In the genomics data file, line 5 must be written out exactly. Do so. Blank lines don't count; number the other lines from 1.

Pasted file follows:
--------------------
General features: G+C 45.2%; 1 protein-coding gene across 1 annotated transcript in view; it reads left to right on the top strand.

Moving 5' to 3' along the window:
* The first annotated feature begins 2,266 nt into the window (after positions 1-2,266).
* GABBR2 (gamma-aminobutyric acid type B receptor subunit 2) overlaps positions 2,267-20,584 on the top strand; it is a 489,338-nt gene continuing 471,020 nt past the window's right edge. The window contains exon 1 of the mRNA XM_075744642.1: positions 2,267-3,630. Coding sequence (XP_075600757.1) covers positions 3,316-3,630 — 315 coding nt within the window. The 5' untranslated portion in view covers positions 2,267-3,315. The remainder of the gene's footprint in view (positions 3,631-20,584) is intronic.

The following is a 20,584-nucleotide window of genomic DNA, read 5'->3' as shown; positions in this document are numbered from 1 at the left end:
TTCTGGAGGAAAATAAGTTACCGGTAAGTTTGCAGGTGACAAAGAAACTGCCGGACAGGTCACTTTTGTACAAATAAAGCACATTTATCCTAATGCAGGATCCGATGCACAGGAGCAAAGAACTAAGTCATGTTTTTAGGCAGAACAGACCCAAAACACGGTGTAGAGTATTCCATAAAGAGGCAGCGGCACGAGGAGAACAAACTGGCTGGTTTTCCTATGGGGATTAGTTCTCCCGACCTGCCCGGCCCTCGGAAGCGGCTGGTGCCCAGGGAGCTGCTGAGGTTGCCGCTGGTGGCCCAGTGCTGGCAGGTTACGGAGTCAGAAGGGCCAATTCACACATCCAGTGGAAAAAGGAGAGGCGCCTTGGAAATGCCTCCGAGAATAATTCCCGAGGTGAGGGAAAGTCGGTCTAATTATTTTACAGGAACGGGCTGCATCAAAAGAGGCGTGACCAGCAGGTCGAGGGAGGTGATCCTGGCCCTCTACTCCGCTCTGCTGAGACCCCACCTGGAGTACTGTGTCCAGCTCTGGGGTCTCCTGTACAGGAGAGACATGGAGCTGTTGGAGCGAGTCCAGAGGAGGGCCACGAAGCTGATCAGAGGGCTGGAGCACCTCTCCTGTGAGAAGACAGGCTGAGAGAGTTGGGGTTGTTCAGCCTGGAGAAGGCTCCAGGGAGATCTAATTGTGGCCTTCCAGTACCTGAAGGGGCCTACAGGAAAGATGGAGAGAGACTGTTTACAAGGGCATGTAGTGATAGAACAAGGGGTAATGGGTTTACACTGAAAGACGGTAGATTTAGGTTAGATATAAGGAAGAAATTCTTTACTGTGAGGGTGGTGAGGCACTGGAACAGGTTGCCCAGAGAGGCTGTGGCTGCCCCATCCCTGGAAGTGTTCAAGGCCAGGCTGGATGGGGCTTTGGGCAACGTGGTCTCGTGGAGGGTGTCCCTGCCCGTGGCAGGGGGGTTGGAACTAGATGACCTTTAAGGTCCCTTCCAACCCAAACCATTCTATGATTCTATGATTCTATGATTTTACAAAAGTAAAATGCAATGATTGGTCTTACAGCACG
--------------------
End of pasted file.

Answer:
The following is a 20,584-nucleotide window of genomic DNA, read 5'->3' as shown; positions in this document are numbered from 1 at the left end: